Shock Lessons, a Paddock Scripture

exploring the farm as a child I would part the tall grasses,
moving through the dirt beneath the thick rushes.
consisting mainly of overgrown clover and clusters of foliage,
I’d map the distance that made up our property. it seemed endless,
that innocent drive to run further beneath the ceiling of leaves,
expanses of earth shifting beneath a child’s slight weight.
I would imagine how far the landscape stretched.

one afternoon when my parents were at the races
I followed the pasture floor to the fenceline at the back of the property.
wanting to go further, I hovered a blade of grass over the ticking wire
as I had watched Dad do so many times, to test if it was safe to cross.
feeling nothing, I wrapped my hands around one of the copper threads —
struck by that first surge through the body, electricity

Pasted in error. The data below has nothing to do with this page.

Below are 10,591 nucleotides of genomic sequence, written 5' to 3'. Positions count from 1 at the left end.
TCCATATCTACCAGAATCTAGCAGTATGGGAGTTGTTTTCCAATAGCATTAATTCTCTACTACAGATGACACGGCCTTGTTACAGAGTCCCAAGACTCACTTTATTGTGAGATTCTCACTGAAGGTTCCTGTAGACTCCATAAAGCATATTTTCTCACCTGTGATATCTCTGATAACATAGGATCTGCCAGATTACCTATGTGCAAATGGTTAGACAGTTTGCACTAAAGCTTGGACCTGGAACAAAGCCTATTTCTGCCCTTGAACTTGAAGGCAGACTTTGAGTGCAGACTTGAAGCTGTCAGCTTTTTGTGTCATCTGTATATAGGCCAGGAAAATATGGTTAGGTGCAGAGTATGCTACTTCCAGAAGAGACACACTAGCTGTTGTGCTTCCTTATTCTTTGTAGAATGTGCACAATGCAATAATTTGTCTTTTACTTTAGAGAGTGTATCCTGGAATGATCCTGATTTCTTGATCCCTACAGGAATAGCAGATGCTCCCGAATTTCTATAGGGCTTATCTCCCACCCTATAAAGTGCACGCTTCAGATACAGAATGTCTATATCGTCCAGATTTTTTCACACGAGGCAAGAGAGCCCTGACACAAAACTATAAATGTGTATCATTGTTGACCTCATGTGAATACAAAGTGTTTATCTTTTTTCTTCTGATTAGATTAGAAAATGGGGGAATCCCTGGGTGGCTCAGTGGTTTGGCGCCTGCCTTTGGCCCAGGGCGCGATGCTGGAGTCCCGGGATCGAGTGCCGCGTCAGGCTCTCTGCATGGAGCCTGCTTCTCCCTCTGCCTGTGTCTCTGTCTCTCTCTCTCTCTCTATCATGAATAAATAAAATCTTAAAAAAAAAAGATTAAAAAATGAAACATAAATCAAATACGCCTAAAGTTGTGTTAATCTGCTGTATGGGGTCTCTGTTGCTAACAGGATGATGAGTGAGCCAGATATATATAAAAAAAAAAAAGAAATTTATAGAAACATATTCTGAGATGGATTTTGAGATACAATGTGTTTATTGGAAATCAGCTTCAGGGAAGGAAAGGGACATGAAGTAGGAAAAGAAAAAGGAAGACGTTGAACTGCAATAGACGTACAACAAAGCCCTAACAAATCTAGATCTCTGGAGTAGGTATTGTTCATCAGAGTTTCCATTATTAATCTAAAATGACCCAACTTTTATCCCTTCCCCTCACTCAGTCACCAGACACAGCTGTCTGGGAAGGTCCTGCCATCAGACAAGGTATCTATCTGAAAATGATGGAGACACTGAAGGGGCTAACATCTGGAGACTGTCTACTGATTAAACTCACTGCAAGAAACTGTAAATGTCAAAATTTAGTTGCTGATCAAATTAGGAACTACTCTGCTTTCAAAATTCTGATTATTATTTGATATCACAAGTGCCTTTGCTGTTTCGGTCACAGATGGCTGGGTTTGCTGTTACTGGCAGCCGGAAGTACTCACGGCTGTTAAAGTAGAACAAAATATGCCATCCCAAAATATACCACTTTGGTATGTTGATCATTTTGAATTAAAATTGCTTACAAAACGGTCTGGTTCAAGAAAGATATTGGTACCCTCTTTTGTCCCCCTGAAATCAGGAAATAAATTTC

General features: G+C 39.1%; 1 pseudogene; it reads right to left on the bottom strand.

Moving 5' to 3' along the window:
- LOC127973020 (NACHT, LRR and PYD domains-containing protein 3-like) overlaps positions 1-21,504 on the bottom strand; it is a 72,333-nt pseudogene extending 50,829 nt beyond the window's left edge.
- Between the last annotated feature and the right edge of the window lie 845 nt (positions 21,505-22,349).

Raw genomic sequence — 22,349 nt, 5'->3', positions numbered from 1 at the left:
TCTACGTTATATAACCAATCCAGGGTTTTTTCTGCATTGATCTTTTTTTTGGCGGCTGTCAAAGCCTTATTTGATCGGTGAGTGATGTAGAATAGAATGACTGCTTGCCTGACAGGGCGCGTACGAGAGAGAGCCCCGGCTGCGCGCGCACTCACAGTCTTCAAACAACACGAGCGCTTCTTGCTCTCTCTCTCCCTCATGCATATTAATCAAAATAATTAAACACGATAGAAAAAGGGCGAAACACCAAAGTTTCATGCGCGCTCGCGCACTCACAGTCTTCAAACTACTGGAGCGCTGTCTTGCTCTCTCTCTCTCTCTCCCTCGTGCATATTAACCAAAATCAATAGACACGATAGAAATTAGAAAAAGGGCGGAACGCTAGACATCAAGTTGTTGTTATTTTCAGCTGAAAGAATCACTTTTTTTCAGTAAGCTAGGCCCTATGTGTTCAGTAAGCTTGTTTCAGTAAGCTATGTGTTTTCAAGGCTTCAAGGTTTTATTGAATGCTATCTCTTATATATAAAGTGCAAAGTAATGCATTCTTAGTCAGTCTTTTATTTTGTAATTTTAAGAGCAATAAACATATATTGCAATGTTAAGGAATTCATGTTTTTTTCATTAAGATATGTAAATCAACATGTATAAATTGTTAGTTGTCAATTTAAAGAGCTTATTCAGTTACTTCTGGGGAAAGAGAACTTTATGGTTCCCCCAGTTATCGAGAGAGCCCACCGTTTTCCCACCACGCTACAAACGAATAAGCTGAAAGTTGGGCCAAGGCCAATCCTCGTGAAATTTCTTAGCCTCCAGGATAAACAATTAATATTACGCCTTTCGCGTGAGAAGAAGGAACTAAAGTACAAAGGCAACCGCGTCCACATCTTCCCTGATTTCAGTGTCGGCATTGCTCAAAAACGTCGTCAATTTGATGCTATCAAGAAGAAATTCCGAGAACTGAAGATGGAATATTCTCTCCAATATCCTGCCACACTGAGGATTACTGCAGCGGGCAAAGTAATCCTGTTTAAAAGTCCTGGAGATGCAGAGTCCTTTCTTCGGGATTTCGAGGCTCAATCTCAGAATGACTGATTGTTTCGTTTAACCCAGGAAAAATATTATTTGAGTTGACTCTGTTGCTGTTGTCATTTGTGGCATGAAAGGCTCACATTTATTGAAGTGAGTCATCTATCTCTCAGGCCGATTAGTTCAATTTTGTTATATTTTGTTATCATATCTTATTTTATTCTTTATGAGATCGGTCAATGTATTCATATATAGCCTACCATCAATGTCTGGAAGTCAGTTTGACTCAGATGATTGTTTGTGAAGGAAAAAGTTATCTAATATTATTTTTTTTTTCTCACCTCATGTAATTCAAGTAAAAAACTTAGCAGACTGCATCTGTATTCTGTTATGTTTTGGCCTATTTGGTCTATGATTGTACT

running like a vein of blood beneath the skin
as though a voice screamed through a haze, blinding my eyes
and rattling my mind with panic.

no longer wishing to know more, to understand,
I stood startled at the trapped earth and wires
that had run a painful electric current through my body.
it would have been foolish to even attempt climbing
over into the neighboring paddock.
all I could do then was give up.


This poem originally appeared in Mad Songs (Blank Rune Press, 2015). 

Source: Poetry (May 2016)